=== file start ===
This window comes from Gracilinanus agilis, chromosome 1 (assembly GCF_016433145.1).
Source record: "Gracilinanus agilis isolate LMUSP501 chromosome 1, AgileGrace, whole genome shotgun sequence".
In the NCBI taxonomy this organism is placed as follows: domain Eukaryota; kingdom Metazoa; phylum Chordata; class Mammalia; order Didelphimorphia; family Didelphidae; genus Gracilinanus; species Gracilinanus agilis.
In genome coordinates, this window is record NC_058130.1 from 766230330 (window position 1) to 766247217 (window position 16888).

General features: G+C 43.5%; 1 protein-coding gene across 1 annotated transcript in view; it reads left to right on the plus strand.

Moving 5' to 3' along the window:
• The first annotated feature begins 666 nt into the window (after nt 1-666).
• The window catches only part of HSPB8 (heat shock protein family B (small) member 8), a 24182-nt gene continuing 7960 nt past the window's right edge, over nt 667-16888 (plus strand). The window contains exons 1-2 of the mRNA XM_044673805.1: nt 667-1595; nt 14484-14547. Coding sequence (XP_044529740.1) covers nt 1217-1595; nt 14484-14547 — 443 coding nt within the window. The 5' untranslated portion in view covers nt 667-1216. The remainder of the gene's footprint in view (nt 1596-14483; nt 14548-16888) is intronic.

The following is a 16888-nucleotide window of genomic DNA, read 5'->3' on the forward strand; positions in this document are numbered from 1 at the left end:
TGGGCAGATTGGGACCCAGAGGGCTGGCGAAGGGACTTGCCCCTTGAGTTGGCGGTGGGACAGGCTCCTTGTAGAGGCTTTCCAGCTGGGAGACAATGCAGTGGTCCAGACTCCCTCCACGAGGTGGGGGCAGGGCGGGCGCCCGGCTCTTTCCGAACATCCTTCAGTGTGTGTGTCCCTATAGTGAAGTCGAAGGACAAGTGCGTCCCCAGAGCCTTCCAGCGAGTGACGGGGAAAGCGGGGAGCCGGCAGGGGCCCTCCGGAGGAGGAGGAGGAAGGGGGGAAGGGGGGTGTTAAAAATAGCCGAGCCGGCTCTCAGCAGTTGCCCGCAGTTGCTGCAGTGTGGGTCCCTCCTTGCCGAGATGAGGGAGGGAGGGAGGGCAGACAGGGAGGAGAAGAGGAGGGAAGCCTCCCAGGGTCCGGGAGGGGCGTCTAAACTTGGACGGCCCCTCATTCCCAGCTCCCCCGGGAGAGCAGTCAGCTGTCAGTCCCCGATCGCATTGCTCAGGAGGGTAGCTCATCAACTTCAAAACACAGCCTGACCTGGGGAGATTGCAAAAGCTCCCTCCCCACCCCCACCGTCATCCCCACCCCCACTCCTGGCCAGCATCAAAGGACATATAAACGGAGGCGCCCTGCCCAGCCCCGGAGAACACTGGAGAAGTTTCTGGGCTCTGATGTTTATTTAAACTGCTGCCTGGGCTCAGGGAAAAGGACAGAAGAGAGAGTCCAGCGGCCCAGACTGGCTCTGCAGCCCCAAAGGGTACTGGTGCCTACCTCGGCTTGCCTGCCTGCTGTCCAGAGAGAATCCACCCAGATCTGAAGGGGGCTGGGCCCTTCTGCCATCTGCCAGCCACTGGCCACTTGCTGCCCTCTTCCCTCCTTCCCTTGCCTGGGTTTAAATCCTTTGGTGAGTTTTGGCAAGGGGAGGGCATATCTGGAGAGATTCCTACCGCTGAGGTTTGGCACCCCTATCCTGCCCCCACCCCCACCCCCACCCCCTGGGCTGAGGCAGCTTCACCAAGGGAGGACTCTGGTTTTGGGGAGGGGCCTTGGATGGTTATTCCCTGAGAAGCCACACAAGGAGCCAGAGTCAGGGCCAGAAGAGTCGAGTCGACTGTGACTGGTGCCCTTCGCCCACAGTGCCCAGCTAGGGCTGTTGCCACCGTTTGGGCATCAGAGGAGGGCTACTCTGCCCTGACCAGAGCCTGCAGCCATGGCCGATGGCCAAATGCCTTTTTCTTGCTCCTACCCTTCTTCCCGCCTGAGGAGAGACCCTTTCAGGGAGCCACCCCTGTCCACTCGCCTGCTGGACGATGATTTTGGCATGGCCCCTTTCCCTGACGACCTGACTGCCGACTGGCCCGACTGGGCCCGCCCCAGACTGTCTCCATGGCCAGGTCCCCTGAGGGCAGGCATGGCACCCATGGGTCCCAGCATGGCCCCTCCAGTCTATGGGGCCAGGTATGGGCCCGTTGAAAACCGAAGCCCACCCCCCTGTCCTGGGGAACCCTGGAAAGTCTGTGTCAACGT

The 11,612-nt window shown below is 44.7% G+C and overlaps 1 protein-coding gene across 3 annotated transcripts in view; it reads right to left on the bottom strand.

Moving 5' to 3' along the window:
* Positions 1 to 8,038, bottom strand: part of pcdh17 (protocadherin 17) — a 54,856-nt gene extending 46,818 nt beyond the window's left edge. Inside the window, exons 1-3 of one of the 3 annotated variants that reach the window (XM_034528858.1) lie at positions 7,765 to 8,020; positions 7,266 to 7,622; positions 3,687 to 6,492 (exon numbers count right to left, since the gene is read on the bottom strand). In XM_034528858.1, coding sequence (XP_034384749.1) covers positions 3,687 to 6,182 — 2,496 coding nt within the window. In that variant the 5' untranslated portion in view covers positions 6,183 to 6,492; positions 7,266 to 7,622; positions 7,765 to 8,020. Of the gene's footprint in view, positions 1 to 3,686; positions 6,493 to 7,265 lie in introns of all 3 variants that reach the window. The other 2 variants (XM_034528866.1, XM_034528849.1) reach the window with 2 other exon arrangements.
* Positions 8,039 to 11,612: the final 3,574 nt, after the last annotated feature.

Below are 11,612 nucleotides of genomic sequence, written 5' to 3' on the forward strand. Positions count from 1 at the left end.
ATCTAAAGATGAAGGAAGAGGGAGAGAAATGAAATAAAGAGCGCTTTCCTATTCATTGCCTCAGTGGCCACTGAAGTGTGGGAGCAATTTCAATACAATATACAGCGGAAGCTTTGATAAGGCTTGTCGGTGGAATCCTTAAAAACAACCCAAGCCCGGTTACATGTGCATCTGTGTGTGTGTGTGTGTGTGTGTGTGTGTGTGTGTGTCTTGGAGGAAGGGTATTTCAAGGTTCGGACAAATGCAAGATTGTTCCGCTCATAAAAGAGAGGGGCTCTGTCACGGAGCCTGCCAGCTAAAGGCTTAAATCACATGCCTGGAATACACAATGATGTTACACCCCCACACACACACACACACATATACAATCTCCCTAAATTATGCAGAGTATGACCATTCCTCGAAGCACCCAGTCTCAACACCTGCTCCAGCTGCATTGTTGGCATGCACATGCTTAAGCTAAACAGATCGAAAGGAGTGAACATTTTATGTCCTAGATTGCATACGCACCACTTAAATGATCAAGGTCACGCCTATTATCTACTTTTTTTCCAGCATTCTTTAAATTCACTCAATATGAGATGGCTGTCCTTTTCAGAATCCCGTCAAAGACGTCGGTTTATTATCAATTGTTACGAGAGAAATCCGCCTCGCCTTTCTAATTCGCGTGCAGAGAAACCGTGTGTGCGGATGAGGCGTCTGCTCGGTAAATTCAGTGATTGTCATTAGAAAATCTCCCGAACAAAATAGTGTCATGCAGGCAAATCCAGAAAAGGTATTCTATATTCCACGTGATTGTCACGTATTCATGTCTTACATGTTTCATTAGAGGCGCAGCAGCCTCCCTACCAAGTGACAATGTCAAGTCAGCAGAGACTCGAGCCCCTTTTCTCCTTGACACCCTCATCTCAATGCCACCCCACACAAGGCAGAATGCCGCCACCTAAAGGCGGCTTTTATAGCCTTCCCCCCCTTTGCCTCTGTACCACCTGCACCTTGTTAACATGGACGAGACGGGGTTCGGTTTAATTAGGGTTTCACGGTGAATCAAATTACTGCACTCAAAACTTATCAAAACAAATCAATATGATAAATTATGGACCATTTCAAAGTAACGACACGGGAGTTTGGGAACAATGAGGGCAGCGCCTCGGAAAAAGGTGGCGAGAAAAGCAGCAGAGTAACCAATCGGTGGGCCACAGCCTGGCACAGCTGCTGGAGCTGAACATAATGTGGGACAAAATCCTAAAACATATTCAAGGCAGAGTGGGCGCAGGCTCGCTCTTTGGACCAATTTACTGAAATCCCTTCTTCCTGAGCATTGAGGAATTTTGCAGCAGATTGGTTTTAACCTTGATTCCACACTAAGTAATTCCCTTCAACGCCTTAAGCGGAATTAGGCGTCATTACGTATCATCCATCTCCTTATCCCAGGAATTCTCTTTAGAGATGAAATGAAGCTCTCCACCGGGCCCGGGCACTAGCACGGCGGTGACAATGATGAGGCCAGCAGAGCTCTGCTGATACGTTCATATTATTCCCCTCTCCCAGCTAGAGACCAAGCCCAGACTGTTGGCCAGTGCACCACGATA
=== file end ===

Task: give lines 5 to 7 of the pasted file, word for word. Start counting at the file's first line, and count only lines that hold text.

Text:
General features: G+C 43.5%; 1 protein-coding gene across 1 annotated transcript in view; it reads left to right on the plus strand.

Moving 5' to 3' along the window:
• The first annotated feature begins 666 nt into the window (after nt 1-666).